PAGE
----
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Prose and poetry / Stephen Crane.

By: Crane, Stephen, 1871-1900.
Contributor(s): Levenson, J. C. (Jacob Clavner), 1922-.
Material type: TextTextSeries: The Library of America: 18.Publisher: New York, N.Y. : Literary Classics of the U.S. : Distributed to the trade in the U.S. and Canada by the Viking Press, c1984Description: ix, 1379 p. ; 21 cm.ISBN: 0940450178; 9780940450172; 1579580254; 9781579580254; 0521263433; 9780521263436.Uniform titles: Selections. 1984 Subject(s): Crane, Stephen, 1871-1900Additional physical formats: Online version:: Prose and poetry.DDC classification: 813/.4 LOC classification: PS1449.C85 | A6 1984Other classification: 18.06 | HT 4801 | HT 4803
Contents:
Maggie, a girl of the streets -- The red badge of courage -- George's mother -- The third violet -- The monster -- Stories, sketches, and journalism -- Poems.
Summary: Crane's complete novels are accompanied by his poetry and, arranged by place and time, his short stories, sketches and newspaper articles.
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Item type Current location Call number Status Date due Barcode
Book University of Texas At Tyler
Stacks - 3rd Floor
PS1449.C85 A6 1984 (Browse shelf) Available 0000100073881

"J.C. Levenson wrote the notes and selected the texts for this volume"--Prelim. p.

Includes bibliographical references and index.

Maggie, a girl of the streets -- The red badge of courage -- George's mother -- The third violet -- The monster -- Stories, sketches, and journalism -- Poems.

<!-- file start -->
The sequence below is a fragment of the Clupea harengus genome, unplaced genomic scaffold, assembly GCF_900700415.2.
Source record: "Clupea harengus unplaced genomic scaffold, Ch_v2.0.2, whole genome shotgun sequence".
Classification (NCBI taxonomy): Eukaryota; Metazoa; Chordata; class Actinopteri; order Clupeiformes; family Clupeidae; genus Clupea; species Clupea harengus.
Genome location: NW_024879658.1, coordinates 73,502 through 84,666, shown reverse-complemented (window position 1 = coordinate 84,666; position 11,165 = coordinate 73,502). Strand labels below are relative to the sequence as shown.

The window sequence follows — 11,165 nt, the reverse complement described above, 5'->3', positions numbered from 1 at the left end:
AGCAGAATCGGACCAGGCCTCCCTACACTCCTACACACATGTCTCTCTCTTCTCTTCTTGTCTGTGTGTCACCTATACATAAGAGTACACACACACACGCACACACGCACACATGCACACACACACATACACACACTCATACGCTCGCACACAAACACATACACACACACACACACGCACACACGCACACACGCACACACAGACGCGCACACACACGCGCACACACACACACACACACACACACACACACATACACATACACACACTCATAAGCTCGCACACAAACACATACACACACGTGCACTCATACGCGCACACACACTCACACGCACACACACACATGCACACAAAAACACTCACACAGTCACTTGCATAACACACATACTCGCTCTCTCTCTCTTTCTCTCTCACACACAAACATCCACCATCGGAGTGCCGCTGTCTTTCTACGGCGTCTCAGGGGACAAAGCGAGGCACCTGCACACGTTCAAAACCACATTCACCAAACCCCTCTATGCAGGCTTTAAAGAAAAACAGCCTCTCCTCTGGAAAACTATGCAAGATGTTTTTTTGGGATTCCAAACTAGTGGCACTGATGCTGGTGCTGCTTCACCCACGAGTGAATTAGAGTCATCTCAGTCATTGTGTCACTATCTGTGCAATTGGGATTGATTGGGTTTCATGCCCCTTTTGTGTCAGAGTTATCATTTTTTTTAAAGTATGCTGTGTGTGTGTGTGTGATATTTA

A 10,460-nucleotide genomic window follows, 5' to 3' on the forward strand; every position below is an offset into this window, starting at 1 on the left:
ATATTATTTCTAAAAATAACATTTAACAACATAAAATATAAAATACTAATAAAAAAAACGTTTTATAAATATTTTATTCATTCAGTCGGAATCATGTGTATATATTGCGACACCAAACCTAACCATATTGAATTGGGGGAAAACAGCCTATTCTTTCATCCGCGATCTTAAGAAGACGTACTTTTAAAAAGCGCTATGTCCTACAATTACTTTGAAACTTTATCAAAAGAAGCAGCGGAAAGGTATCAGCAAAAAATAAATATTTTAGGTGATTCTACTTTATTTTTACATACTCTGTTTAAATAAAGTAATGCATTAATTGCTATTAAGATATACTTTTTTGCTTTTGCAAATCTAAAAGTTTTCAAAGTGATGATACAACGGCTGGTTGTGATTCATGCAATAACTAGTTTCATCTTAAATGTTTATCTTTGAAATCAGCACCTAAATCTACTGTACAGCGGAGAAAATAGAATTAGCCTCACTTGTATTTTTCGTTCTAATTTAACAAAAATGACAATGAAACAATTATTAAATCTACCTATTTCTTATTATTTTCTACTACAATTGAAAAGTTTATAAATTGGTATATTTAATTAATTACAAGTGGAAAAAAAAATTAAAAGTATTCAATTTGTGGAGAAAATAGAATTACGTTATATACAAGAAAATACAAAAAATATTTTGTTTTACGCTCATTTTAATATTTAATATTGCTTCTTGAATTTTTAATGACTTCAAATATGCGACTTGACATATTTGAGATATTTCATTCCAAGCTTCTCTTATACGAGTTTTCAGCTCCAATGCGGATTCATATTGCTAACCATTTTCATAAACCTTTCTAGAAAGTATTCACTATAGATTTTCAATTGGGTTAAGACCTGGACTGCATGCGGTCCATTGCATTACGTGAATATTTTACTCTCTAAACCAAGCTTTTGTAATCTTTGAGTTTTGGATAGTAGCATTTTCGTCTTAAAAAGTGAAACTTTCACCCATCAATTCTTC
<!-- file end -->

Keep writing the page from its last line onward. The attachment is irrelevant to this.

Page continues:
Crane's complete novels are accompanied by his poetry and, arranged by place and time, his short stories, sketches and newspaper articles.

Author notes provided by Syndetics

Stephen Crane authored novels, short stories, and poetry, but is best known for his realistic war fiction. Crane was a correspondent in the Greek-Turkish War and the Spanish American War, penning numerous articles, war reports and sketches. His most famous work, The Red Badge of Courage (1896), portrays the initial cowardice and later courage of a Union soldier in the Civil War. In addition to six novels, Crane wrote over a hundred short stories including "The Blue Hotel," "The Bride Comes to Yellow Sky," and "The Open Boat." His first book of poetry was The Black Riders (1895), ironic verse in free form. Crane wrote 136 poems. <p> Crane was born November 1, 1871, in Newark, New Jersey. After briefly attending Lafayette College and Syracuse University, he became a freelance journalist in New York City. He published his first novel, Maggie: Girl of the Streets, at his own expense because publishers found it controversial: told with irony and sympathy, it is a story of the slum girl driven to prostitution and then suicide. <p> Crane died June 5, 1900, at age 28 from tuberculosis. <p> (Bowker Author Biography)

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